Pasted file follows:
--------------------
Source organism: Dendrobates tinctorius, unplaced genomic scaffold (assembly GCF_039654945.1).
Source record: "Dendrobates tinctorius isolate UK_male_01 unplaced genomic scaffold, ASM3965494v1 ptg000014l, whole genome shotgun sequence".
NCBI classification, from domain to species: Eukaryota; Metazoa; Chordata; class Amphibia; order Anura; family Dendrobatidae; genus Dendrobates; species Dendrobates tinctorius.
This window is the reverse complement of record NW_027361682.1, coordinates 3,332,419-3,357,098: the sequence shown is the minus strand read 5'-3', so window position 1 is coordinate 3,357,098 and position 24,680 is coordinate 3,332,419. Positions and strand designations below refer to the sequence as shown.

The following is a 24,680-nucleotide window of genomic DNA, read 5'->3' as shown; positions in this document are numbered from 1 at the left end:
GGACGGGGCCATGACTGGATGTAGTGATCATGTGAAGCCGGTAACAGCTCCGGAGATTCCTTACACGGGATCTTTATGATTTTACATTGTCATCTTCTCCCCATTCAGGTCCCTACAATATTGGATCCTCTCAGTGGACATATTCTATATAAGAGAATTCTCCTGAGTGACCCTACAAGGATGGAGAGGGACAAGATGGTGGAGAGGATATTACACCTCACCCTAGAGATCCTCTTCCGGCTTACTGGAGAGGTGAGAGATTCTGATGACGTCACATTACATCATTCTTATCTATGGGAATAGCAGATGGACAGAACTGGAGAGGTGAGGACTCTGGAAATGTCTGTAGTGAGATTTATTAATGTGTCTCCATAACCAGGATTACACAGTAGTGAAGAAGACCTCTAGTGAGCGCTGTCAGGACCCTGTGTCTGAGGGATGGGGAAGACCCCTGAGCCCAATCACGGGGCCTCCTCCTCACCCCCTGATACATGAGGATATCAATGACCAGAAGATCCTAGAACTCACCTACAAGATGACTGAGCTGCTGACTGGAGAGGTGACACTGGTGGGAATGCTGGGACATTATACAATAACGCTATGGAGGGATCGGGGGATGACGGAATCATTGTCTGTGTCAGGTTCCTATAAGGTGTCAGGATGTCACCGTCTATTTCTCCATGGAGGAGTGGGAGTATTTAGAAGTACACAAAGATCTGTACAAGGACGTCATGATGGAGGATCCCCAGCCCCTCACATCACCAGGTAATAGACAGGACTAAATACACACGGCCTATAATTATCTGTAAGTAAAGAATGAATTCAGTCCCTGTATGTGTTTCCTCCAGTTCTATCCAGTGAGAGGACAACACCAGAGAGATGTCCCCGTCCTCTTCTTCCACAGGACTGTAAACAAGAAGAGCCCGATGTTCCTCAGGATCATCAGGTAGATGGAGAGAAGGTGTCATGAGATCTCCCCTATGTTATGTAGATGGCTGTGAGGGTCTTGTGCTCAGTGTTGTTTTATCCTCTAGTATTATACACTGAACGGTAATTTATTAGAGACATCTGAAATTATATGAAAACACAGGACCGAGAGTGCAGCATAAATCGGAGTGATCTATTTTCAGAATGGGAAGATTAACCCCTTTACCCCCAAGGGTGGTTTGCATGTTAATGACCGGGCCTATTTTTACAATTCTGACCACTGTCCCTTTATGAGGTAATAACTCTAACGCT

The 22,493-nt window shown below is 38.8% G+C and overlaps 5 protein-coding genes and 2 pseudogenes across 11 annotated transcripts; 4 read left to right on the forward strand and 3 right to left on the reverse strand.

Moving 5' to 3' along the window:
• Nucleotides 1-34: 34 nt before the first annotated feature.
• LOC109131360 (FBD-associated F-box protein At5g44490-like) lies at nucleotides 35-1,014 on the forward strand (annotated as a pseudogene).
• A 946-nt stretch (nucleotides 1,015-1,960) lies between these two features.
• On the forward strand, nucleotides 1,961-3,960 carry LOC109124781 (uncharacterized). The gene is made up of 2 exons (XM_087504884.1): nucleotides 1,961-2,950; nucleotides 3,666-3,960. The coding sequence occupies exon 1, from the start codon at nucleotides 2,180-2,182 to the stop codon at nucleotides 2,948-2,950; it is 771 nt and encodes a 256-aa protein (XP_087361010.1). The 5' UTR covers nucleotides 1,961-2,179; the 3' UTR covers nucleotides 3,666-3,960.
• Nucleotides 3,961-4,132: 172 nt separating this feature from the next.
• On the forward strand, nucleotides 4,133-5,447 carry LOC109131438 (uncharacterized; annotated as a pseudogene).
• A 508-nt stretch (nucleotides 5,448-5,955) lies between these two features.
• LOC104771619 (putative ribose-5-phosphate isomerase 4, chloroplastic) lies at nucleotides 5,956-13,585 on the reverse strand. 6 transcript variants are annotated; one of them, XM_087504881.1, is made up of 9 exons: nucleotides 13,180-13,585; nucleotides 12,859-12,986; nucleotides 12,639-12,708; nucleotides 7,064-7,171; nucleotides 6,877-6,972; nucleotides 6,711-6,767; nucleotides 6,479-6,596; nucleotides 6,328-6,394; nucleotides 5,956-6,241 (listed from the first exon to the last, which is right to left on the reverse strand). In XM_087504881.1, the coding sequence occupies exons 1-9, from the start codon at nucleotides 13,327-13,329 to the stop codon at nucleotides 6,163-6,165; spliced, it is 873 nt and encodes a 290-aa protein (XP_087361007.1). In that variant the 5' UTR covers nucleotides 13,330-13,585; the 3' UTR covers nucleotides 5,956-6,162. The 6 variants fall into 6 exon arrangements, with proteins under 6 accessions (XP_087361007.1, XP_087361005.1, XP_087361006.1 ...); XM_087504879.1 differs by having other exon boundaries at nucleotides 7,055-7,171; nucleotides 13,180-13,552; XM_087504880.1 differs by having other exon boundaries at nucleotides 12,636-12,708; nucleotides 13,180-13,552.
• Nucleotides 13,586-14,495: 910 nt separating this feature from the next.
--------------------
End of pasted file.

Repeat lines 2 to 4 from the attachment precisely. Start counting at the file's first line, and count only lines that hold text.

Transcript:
Source record: "Dendrobates tinctorius isolate UK_male_01 unplaced genomic scaffold, ASM3965494v1 ptg000014l, whole genome shotgun sequence".
NCBI classification, from domain to species: Eukaryota; Metazoa; Chordata; class Amphibia; order Anura; family Dendrobatidae; genus Dendrobates; species Dendrobates tinctorius.
This window is the reverse complement of record NW_027361682.1, coordinates 3,332,419-3,357,098: the sequence shown is the minus strand read 5'-3', so window position 1 is coordinate 3,357,098 and position 24,680 is coordinate 3,332,419. Positions and strand designations below refer to the sequence as shown.